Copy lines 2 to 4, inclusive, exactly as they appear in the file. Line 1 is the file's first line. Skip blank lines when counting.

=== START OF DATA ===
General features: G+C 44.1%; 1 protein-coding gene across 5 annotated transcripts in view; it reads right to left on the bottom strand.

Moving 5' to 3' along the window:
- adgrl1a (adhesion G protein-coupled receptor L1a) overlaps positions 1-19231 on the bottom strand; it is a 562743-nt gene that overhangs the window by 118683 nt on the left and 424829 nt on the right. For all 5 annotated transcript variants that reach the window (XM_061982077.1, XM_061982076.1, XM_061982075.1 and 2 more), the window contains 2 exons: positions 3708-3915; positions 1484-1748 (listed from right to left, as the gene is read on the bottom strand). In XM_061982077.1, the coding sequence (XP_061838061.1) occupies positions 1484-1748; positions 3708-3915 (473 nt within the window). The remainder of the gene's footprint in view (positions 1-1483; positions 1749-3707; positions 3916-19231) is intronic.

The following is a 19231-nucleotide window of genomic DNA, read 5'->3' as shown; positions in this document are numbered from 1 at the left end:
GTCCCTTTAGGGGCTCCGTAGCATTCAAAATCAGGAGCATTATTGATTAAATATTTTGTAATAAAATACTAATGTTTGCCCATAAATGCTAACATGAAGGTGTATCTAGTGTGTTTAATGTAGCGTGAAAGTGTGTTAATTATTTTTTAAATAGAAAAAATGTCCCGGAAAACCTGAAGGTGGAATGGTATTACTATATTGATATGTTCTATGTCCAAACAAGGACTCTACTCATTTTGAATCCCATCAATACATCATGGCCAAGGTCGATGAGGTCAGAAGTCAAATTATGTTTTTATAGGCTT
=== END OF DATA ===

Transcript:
Moving 5' to 3' along the window:
- adgrl1a (adhesion G protein-coupled receptor L1a) overlaps positions 1-19231 on the bottom strand; it is a 562743-nt gene that overhangs the window by 118683 nt on the left and 424829 nt on the right. For all 5 annotated transcript variants that reach the window (XM_061982077.1, XM_061982076.1, XM_061982075.1 and 2 more), the window contains 2 exons: positions 3708-3915; positions 1484-1748 (listed from right to left, as the gene is read on the bottom strand). In XM_061982077.1, the coding sequence (XP_061838061.1) occupies positions 1484-1748; positions 3708-3915 (473 nt within the window). The remainder of the gene's footprint in view (positions 1-1483; positions 1749-3707; positions 3916-19231) is intronic.

The following is a 19231-nucleotide window of genomic DNA, read 5'->3' as shown; positions in this document are numbered from 1 at the left end: